My review of the stellar cyberpunk stealth adventure game Deus Ex: Divided Mankind was based on a retail version, meaning it received a “day-one” patch and contained all of the game’s content… with one exception. The microtransaction system had not yet gone live.
At that time, this store was limited to DX:MD‘Breach’ mode, which combines arcade-style challenges with a ‘card-unlock’ system to make your character stronger. This system works similarly to games like Hearthstone, in that you earn new cards and perks through normal play, but since their rewards are random, you may feel compelled to shell out money for more random card unlocks. Since you can only equip a limited number of perks at a time, and normal gameplay unlocks a ton of content, you don’t really need to pay for this system to get the full gaming experience.
It’s not ideal, but I judged this kind of microtransaction system to be all in all acceptable for what was essentially a free bonus mode on top of an already huge campaign in the retail package. However, it seems that Eidos Montreal had other ideas.
Boo and hiss
As it turns out, the game’s publishers and developers have thrown a pay-money system into the game campaign mode that makes DX:MD one of the rare modern $60-for-a-quest games where you can pay extra cash to spice yourself up. You have two options in this regard: buy more in-game “credits”, which you use in the game stores to buy more weapons, ammo and items, or buy “Praxis Kits”, which you spend on hero Adam Jensen’s cyborg . skill upgrades. Each time you level up, you get one Praxis kit, and most upgrades require you to spend one to two kits.
Boo and hiss, Eidos Montreal. Boo and sisssss.
In terms of credits, well, you’d be crazy to pay real money for the ones in the game. They are everywhere. They are plentiful. Thousands of credits just lying around, and the stuff they pay for is also very easy to steal from dead bodies or inside of desks and lockers. There is a lot of poverty in it DX:MD‘s version of futuristic Prague, but really, these people just need to install Quicken or something. Bad money and property management everywhere.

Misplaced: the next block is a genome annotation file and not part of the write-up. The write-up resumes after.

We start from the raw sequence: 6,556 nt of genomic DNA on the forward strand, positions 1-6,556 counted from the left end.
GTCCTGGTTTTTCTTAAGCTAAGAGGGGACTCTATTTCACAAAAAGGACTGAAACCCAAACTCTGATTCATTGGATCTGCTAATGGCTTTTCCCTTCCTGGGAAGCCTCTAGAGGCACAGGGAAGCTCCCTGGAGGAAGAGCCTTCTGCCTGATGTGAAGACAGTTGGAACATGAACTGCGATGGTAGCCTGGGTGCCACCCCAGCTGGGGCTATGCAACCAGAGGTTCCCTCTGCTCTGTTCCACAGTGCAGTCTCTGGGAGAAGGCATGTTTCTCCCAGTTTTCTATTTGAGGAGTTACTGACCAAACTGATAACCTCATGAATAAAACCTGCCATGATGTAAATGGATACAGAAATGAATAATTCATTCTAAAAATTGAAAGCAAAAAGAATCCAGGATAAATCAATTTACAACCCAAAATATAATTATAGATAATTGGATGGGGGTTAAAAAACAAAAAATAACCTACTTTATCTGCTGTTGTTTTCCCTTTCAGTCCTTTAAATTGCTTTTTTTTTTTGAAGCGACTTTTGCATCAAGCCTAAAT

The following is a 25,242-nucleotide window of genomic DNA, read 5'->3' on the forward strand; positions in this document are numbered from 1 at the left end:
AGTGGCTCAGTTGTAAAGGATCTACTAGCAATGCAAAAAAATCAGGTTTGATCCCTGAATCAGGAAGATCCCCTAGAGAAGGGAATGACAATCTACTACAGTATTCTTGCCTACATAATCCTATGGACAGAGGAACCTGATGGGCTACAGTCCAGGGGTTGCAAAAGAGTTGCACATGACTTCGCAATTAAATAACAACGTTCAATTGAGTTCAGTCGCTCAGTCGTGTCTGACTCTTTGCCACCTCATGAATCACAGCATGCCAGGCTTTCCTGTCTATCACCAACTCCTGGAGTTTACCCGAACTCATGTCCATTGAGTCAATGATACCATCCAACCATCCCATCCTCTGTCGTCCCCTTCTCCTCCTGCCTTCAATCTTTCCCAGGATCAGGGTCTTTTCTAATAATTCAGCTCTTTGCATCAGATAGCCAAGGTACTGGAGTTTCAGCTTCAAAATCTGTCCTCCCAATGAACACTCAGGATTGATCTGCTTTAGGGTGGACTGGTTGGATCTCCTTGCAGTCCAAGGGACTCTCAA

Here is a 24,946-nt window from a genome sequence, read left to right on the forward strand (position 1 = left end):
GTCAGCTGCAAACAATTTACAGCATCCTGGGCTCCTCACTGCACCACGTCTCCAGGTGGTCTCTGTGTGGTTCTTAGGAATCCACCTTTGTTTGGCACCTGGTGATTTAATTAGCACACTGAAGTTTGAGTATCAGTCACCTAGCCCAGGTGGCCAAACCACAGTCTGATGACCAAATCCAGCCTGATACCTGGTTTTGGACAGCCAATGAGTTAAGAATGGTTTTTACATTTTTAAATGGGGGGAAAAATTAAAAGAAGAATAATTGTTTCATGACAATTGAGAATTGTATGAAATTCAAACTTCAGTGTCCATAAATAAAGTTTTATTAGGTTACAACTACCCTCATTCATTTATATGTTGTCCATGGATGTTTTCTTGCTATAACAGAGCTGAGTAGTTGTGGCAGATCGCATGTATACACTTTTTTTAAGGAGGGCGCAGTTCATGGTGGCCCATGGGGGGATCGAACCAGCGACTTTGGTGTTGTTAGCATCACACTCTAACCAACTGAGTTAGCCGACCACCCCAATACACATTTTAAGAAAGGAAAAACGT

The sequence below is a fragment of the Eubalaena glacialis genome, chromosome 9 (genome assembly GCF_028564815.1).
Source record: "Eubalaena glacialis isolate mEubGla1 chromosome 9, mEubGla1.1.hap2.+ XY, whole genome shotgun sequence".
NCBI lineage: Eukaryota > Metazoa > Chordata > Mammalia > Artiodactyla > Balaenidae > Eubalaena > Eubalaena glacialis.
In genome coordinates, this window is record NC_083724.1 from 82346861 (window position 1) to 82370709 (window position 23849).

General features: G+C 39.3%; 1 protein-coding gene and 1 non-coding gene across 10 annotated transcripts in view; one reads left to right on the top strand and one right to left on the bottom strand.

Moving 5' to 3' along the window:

Praxis Kits, on the other hand, are scattered perfect in the campaign. The fact that side quests get you these kits at a nice clip makes them all the juicier to complete – which in turn sucks players into a lot of nicely developed mission and plot content they might otherwise miss if they power leveled and went straight through the main mission path. Paying for these kits would break one of the things Eidos Montreal did really well in this adventure.
In fact, Eidos Montreal admitted to trying to put out the flames that inspired these microtransactions, with one of the game’s community managers taking to Reddit to tell fans that “the game was 100 percent balanced, independent of the microtransactions made in the store.” were available.” Based on my time with the game, I fully believe that claim – and I wouldn’t be surprised if developers and marketers disagreed on adding the paid stuff.
Single use DLC?
In gameplay terms, you can at least ignore the paid boosts; whether you respect Eidos Montreal less for introducing them as an option in the first place is another matter. Worse, however, is that some of the content in the game’s DLC pack, which is granted through a season pass, pre-order, or individual purchase, can only be used once. This means that if you claim items, cash, or other perks from the game’s redemption system, they can no longer be applied to a new mission, which is bad news if you start the game from scratch with a new save file or system .
The same Eidos Montreal community manager posted on Reddit about this, saying that certain types of items would not be affected by this one-time system, including weapons and augmentations (i.e. the boosts you would buy with Praxis Kits). However, those that do are restricted due to “first-party restrictions,” according to the community manager. No one knows for sure what that vague reference to Sony and Microsoft means, but the limitation also applies to the build of the game on Windows PC.
To clarify the distinction, let’s say you pay $5 for the ‘Tactical Pack’. This will get you a Tranquilizer Rifle with a custom skin in the game and a specific “augmentation” (which you would otherwise unlock with Praxis Kits), along with a bunch of higher level ammo. The first two things can easily be regenerated in future playthroughs. The ammunition disappears into the ether.
If players really want to keep those one-time DLC items for future playthroughs, they’re currently stuck with a shoddy workaround: sticking to a save file in the game’s tutorial mission where the DLC items are claimed and stored in their inventory. Or, of course, if they’re playing on PC, they can look for a free “trainer” download that helps players work their way to boosts in XP, Praxis Kits, and other items; Ars has already found a few in the wild, but we choose not to link to them (mainly because they disrupt the game’s solid content flow).
Paying for “chipset” boosts in Breach Mode can also leave users stranded if their save files are erased for any reason. While testing the pre-release version of the game, I had unlocked Breach map packs by progressing through the campaign mode, but after a patch, the system told me I could no longer claim those packs, as Eidos Montreal’s servers tracked my progress. checked and believing that I had already redeemed boosts that I did not have. Eidos Montreal had to manually update my progress during the judging period to fix this bug. Average users may not get such special treatment if their Breach boosts, earned or paid, suddenly disappear.